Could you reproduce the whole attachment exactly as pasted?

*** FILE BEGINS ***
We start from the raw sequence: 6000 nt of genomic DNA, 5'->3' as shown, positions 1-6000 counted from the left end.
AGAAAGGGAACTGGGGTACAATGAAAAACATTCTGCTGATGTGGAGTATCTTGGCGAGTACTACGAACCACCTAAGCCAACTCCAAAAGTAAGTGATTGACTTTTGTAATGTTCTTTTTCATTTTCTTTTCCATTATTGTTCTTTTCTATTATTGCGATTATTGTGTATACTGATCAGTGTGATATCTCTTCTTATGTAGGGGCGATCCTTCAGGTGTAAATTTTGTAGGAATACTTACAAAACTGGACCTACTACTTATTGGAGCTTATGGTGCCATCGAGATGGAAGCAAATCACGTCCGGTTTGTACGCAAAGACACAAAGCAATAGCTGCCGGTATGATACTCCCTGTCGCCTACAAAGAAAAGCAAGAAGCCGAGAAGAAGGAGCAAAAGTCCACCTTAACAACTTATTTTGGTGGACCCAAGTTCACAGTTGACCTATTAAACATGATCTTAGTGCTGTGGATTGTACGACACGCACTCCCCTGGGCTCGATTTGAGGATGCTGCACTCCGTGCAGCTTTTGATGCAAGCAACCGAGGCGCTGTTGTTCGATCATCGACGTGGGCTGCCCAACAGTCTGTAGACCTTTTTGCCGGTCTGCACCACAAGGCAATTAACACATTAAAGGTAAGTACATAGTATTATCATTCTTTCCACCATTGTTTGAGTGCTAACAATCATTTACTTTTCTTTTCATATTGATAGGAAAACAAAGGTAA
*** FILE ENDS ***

We start from the raw sequence: 6000 nt of genomic DNA, 5'->3' as shown, positions 1-6000 counted from the left end.
AGAAAGGGAACTGGGGTACAATGAAAAACATTCTGCTGATGTGGAGTATCTTGGCGAGTACTACGAACCACCTAAGCCAACTCCAAAAGTAAGTGATTGACTTTTGTAATGTTCTTTTTCATTTTCTTTTCCATTATTGTTCTTTTCTATTATTGCGATTATTGTGTATACTGATCAGTGTGATATCTCTTCTTATGTAGGGGCGATCCTTCAGGTGTAAATTTTGTAGGAATACTTACAAAACTGGACCTACTACTTATTGGAGCTTATGGTGCCATCGAGATGGAAGCAAATCACGTCCGGTTTGTACGCAAAGACACAAAGCAATAGCTGCCGGTATGATACTCCCTGTCGCCTACAAAGAAAAGCAAGAAGCCGAGAAGAAGGAGCAAAAGTCCACCTTAACAACTTATTTTGGTGGACCCAAGTTCACAGTTGACCTATTAAACATGATCTTAGTGCTGTGGATTGTACGACACGCACTCCCCTGGGCTCGATTTGAGGATGCTGCACTCCGTGCAGCTTTTGATGCAAGCAACCGAGGCGCTGTTGTTCGATCATCGACGTGGGCTGCCCAACAGTCTGTAGACCTTTTTGCCGGTCTGCACCACAAGGCAATTAACACATTAAAGGTAAGTACATAGTATTATCATTCTTTCCACCATTGTTTGAGTGCTAACAATCATTTACTTTTCTTTTCATATTGATAGGAAAACAAAGGTAA